Heart disease refers to a few types of disease. The most mutual kind of heart disease in the United States is coronary artery (CAD), which affects blood flow to the heart. Declined blood flow can cause a heart attack.
Heart disease describes a range of conditions that affect your heart. It includes:
- Blood vessel disease, such as coronary artery disease
- Heart rhythm disorders (arrhythmias)
- Heart defects you were born with (congenital heart defects)
- Heart valve
- heart muscle disease
- Heart infection
Symptoms of Heart Disease
The heart disease symptoms depend on your type of disease. Symptoms of heart in the blood vessels A buildup of fatty signs in the arteries or atherosclerosis can damage blood vessels and the heart. Plaque buildup causes blood vessels to narrow or become blocked, leading to a heart attack, chest pain (angina), or stroke.
Symptoms of coronary artery disease can be different for men and also women. For example, men are more likely to have chest pain. On the other hand, women are more likely to have signs and symptoms other than chest discomforts, such as shortness of breath, nausea, and extreme fatigue.
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Signs and Symptoms May Include:
- Chest pain, chest tightness, chest pressure, and chest discomfort (angina)
- Difficulty breathing
- Pain, numbness, weakness, or feeling cold in the legs or arms if the blood vessels in those parts of the body are narrowed
- Pain in the neck, jaw, throat, upper abdomen, or back
You cannot be diagnosed with coronary heart disease until you have a cardiac attack, angina, stroke, or it failure. It is essential to pay attention to cardiovascular symptoms and discuss any concerns with your doctor. Sometimes, cardiovascular disease can be caught early with regular checkups.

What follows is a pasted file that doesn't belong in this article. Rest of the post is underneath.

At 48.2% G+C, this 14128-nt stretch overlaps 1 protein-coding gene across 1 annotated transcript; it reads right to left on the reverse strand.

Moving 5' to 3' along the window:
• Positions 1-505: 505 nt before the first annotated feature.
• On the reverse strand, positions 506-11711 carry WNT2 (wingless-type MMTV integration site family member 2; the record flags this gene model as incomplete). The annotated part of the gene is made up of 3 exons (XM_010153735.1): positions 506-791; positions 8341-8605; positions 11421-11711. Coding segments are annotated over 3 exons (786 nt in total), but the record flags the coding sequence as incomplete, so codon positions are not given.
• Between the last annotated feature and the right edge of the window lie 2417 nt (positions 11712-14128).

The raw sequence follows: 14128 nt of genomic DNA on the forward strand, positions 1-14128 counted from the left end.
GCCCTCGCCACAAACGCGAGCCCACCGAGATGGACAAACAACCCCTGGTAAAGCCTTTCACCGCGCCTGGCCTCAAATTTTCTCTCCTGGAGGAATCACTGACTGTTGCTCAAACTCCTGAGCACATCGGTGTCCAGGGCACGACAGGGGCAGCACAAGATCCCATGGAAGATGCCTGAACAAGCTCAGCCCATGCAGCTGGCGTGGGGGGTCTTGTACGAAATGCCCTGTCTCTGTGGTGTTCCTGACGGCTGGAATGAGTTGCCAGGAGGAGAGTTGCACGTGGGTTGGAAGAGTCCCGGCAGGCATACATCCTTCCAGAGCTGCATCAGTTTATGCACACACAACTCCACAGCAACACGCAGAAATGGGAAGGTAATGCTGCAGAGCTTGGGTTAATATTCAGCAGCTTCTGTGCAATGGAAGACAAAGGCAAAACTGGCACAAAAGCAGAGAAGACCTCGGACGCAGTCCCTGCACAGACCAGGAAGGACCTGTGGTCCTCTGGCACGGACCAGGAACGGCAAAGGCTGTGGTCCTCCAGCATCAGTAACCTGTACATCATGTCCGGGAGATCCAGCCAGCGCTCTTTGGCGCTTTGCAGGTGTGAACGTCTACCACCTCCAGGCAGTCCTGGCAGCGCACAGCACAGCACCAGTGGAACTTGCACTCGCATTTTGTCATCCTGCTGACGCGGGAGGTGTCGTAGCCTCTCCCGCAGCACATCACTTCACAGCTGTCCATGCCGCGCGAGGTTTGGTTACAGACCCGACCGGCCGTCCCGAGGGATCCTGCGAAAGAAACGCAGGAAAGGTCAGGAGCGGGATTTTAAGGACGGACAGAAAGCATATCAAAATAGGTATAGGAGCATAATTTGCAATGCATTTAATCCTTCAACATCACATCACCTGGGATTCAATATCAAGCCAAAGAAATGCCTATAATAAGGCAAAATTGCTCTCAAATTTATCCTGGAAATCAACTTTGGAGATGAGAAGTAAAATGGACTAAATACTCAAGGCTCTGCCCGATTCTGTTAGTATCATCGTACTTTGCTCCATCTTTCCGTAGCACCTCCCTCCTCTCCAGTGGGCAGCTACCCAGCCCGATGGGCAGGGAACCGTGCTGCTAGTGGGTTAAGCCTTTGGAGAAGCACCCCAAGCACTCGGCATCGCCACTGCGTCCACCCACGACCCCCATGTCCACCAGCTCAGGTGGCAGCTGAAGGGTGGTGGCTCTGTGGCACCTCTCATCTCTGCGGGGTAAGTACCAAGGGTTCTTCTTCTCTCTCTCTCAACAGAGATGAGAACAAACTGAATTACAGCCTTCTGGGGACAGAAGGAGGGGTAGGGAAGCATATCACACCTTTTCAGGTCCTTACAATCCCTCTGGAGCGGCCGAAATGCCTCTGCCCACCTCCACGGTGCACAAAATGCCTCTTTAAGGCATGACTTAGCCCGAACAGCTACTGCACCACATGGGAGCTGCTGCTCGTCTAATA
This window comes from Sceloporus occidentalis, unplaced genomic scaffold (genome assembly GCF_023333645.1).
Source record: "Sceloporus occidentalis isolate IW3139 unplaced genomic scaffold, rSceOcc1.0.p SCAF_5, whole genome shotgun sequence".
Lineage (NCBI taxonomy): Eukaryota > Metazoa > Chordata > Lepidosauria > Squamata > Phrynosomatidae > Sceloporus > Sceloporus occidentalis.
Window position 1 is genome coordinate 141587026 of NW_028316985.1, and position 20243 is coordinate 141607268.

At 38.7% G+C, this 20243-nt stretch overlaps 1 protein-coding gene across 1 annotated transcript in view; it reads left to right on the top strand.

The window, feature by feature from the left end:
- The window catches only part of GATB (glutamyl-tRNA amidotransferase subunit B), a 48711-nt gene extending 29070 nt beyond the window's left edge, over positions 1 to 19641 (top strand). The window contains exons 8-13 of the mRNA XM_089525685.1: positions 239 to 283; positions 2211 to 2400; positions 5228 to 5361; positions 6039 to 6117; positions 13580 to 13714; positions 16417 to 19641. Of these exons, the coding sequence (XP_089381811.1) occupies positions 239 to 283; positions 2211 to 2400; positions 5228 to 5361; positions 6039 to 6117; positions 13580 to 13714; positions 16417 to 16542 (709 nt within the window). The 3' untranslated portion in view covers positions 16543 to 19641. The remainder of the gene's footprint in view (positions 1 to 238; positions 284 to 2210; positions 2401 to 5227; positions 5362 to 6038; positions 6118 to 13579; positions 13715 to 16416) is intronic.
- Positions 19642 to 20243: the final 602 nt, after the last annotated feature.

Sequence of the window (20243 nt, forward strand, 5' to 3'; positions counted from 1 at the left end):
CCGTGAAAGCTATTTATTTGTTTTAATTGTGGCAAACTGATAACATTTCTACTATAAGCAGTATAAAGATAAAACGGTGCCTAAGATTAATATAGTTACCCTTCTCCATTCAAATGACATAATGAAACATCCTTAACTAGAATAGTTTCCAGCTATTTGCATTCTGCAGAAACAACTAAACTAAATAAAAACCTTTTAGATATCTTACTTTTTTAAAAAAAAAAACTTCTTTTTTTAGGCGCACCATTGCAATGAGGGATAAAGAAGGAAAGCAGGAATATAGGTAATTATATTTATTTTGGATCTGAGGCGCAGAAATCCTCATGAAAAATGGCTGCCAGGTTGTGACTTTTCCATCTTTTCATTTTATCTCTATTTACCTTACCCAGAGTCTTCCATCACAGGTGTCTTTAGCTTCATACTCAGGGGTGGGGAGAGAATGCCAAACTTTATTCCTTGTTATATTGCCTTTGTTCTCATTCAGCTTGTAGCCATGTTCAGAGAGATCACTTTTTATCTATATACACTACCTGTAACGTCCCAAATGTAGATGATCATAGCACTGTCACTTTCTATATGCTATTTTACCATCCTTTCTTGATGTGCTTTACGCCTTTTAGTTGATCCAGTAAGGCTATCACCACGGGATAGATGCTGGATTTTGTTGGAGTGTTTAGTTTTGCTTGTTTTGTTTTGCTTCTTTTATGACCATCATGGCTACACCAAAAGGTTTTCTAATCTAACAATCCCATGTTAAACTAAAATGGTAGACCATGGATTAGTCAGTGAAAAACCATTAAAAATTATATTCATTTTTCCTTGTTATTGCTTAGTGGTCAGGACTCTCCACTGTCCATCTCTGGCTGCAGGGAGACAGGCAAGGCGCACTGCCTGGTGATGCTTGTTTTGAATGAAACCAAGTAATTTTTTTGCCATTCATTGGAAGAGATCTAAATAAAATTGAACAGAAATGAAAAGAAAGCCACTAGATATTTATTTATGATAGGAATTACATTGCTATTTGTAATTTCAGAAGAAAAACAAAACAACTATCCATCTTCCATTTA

Types of Heart Disease
Heart disease refers to a condition that affects the cardiovascular system. There are several types of cardiac disease that affect the heart and also blood vessels in different ways.
The following paragraphs discuss the different types of cardiac disease in more detail.
Coronary Artery Occlusion
Coronary artery disease, also known as coronary artery, is the most communal kind of heart disease. It develops when the blood supply blood to the heart becomes clogged with plaque. This causes them to hold up and shrink. In addition, plaque contains cholesterol and other substances.
As a result, the blood supply decreases, and the heart receives less oxygen and fewer nutrients. Over time, the heart muscle weakens, and there is a risk of heart failure and arrhythmia. When place builds up in the arteries, it is called atherosclerosis. Plaque in the arteries can rupture due to blockages and cause blood movement to stop, which can lead to a heart attack.
Congenital Heart Defects
A being with a congenital heart defect is born with a heart problem. There are many kinds of genetic heart faults, including:
- Atypical heart valves: The valves may not open properly or may leak blood.
- Septal Defects: A hole in the wall between the lower chambers of the heart’s upper chambers.
- Atresia: One of the heart valves is lost.
Congenital heart defects can be associate with major structural problems, such as the absence of a heart chamber or problems with unusual connections between the main arteries that branch off the heart.
When a being has heart failure, their heart continues to work, but not as well as it should. Congestive heart failure is a kind of heart failure that can result from pumping or relaxation problems.
Heart failure can affect by untreated coronary artery, high blood pressure, arrhythmias, and also other conditions. These situations can affect the heart’s ability to pump or relax properly. It failure can be life-threatening, but treating disease early can help prevent complications.
Heart disease is any disorder affecting the heart. The term is sometimes use narrowly and incorrectly as a synonym for coronary artery disease. It is synonymous with disease, but not cardiovascular disease, which is a disease of the cardiac or blood vessels.